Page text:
Emerging markets appear to be a good investment opportunity in the current environment but, despite recent results, many investors remain reluctant. Emerging markets have outperformed the U.S. and Canada over the past year but could the growth story be overdone, and, even if it isn’t, have those who are not invested in emerging markets missed the boat?
“There has been a realization from investors that Trump’s pro-growth policies and tax cuts will take time, and, because of that, we have assets starting to rotate of the U.S. into Europe and emerging markets,” says Christine Tan,
Chief Investment Officer at Excel Funds. “When I look at emerging markets I think it is still a good time to be invested primarily because it is a very diverse group of countries. It’s a group of 23 countries with somewhat different, but also somewhat similar, drivers.”
Latin America and Russia share certain characteristics that make them more likely to be affected by commodity prices, whereas countries like China, Korea, Taiwan and India are similar in that they all import resources. With the correction in oil and commodity prices this year, those importers have, on a relative basis, outperformed their exporting peers.
Also, for governments who have been subsidizing gasoline prices, the oil price correction has freed up budgets for spending in other areas.
The middle east is a region that Tan and her team has avoided due to oil’s slump, but she does note that a resurgence would lead her to look at opportunities in financial and property stocks in the region.
“The outperformance in EM has, over the past year, been driven by India and more recently by Korea,” Tan says. “Korea has a new president who is more focused on stimulating the economy and reforming the corporate governance of big conglomerates to compel them to be more shareholder friendly. Those are the countries that have led the performance so far and we’re currently overweight Korea, which is very inexpensive compared to the rest of Asia.”
Brazil was performing extremely well last year but has experienced a pullback in the last several months due to the political noise and uncertainty around the interim president Michel Temer. Chile and Peru have also experienced pullbacks, caused in part by commodity prices and their own political uncertainty. “Investors sometimes think of EM as a homogenous group, but it’s clear that performance in countries and specific sectors differs significantly depending on which period you are looking at,” Tan says.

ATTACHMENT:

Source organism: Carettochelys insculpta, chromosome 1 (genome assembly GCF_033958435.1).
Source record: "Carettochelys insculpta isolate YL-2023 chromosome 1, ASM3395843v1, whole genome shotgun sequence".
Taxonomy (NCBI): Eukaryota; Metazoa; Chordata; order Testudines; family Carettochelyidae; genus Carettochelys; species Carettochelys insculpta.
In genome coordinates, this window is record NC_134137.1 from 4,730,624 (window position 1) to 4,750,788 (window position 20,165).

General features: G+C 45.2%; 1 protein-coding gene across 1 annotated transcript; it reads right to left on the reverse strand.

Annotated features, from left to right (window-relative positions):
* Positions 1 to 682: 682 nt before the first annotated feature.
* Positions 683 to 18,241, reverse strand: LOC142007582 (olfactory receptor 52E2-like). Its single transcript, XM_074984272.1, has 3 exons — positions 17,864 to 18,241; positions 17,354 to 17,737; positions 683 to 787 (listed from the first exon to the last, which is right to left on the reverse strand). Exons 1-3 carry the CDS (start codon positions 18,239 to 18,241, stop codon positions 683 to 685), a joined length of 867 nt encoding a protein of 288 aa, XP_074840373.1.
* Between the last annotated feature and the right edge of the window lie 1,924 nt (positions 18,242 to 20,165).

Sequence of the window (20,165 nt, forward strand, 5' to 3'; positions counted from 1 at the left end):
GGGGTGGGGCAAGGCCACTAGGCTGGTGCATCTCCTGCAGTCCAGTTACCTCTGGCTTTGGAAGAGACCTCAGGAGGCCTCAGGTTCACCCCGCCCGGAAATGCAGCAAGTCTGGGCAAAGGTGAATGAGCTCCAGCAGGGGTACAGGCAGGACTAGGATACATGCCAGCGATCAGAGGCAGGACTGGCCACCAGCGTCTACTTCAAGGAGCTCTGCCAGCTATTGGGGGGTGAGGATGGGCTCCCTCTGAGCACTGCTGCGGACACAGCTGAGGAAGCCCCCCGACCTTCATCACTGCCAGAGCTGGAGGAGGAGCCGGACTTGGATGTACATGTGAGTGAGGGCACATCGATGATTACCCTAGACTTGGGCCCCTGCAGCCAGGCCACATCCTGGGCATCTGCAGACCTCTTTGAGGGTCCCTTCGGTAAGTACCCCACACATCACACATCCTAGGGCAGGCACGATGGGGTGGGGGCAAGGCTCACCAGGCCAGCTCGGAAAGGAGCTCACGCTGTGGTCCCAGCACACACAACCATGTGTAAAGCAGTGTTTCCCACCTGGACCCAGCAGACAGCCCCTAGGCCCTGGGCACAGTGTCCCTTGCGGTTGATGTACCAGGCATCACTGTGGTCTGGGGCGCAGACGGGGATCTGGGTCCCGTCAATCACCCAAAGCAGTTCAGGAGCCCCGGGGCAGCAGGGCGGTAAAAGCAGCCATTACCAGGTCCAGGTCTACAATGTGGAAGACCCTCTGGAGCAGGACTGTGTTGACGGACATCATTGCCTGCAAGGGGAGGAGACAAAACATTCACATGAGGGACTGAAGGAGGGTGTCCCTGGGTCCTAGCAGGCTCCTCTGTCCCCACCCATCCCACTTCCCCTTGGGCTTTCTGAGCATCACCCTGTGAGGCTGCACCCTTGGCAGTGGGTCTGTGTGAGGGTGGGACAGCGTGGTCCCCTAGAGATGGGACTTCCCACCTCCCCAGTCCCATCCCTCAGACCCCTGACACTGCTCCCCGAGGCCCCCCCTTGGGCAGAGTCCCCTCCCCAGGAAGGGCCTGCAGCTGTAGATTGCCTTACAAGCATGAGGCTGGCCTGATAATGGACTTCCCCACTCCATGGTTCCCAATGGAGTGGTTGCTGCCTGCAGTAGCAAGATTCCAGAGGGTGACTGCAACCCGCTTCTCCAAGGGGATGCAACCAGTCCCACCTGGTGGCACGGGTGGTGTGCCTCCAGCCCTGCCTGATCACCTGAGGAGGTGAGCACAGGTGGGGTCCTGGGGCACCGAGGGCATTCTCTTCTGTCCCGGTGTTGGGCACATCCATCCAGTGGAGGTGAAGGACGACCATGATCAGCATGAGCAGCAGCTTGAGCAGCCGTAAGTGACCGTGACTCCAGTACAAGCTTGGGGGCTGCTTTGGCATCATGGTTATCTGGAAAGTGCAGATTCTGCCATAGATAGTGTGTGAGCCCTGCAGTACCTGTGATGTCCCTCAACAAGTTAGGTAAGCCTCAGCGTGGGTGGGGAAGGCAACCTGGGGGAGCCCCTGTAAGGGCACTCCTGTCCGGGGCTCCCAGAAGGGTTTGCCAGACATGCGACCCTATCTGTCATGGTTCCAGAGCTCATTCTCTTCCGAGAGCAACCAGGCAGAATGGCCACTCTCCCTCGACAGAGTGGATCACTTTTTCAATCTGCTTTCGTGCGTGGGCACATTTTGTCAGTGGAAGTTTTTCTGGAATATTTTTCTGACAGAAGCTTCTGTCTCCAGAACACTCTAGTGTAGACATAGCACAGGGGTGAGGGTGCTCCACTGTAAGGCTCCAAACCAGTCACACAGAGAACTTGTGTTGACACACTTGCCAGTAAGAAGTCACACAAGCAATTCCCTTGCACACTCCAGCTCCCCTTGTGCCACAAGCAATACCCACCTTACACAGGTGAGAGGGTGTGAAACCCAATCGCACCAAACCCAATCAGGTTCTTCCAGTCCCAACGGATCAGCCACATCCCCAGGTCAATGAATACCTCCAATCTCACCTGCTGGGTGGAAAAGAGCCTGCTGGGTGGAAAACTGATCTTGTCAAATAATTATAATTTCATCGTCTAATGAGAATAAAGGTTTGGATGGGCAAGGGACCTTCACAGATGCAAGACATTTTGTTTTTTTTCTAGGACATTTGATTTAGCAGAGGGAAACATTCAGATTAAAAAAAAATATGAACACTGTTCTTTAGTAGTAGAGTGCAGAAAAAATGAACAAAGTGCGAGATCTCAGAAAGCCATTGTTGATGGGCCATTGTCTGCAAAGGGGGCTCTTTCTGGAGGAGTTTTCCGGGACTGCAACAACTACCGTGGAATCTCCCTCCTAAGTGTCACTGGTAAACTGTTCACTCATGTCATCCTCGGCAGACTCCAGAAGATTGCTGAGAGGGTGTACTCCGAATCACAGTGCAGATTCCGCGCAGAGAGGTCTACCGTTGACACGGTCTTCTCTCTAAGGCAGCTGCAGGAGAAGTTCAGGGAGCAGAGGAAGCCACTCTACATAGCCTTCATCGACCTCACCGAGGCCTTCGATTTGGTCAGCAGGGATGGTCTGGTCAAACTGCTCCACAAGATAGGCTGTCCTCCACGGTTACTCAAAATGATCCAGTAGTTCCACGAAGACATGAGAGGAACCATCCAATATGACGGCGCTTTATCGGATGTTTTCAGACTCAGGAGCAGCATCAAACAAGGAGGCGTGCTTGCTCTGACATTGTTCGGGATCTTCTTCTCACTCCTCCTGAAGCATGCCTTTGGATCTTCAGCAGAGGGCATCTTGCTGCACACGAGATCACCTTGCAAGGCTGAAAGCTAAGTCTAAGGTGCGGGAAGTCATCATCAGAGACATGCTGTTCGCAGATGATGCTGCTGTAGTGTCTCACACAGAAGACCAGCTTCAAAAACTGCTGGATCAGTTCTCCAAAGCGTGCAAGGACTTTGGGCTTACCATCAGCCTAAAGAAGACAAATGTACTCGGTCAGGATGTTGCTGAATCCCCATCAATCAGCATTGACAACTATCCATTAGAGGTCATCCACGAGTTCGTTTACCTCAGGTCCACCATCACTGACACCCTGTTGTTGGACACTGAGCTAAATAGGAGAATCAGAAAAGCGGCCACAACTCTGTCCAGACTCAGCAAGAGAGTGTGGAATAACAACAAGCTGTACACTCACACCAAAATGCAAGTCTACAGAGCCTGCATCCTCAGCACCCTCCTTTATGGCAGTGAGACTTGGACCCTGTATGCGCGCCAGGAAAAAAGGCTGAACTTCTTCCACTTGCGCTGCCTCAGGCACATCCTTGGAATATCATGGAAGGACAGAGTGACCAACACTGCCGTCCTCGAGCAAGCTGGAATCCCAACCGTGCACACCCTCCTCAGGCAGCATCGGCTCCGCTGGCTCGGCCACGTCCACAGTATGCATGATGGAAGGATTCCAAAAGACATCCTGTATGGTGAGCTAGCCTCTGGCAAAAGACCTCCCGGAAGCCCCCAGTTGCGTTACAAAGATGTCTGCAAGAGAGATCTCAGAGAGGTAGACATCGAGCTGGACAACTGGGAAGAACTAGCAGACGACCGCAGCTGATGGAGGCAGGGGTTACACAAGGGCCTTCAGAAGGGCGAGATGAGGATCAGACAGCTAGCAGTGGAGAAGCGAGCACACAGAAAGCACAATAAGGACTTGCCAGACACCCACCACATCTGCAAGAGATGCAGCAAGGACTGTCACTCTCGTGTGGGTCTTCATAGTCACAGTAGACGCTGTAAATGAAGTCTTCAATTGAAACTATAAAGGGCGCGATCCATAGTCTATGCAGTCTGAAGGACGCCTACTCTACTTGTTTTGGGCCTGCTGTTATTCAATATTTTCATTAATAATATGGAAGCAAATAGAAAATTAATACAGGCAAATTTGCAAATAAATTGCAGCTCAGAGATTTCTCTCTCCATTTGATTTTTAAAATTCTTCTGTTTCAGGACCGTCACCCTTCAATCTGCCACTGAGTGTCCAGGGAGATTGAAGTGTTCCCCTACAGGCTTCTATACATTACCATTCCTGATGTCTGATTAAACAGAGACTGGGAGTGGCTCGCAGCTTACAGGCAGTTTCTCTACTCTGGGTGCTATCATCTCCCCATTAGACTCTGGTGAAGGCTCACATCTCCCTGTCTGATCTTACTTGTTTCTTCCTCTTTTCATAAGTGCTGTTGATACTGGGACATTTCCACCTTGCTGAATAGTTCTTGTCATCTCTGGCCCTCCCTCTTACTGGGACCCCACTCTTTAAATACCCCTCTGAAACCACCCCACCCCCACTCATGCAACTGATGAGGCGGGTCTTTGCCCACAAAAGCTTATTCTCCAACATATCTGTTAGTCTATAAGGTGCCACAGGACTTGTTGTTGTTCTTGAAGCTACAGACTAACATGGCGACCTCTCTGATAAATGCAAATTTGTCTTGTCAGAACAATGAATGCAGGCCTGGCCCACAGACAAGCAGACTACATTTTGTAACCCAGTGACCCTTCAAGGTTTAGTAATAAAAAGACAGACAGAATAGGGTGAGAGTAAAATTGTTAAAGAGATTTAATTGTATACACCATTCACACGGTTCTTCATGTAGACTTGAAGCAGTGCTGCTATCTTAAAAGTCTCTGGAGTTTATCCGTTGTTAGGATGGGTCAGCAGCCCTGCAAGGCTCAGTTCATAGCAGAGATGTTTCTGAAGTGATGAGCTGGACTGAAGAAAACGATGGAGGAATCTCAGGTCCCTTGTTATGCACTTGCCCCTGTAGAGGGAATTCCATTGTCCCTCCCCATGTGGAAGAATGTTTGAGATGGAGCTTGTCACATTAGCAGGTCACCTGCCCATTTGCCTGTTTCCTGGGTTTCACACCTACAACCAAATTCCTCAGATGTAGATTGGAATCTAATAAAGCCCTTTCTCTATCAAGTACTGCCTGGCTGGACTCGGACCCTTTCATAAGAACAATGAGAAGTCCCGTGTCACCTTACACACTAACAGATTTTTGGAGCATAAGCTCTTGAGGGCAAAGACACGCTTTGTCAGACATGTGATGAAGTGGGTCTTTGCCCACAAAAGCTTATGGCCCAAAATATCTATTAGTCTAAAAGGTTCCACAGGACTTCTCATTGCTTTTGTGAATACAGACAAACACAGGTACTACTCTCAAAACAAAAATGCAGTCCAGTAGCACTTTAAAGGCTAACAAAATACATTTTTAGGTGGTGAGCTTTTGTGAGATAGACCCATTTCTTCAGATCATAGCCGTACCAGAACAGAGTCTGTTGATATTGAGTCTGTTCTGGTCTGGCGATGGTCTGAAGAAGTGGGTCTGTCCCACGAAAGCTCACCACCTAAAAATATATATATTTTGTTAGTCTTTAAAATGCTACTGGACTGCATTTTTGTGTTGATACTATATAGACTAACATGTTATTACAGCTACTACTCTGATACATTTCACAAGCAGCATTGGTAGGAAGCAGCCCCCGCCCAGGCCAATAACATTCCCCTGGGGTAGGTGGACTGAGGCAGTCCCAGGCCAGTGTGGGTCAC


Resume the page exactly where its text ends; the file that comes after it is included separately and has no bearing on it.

Valuations is another key reason why investors looking for growth - especially those with a three-to-five-year trajectory - should consider emerging markets. Even with the outperformance seen this year, EM still trades at a discount to the U.S. and Canada and offers better earnings growth potential.
The representation of different sectors in emerging market indexes has changed significantly in the last few years, Tan explains. “EM used to be more cyclical and you would see more industrials and financials and although it never really had a lot of commodities, it used to have more than it has today,” Tan says. “Looking at the biggest sector components of EM today, technology accounts for 25% of the market and is the largest industry constituent, then comes consumer staples, consumer discretionary and financials.”
“Commodities are actually a very small component, so for a Canadian investor who naturally has a lot of direct and indirect exposure to commodities, EM is a good diversifier for their portfolio.”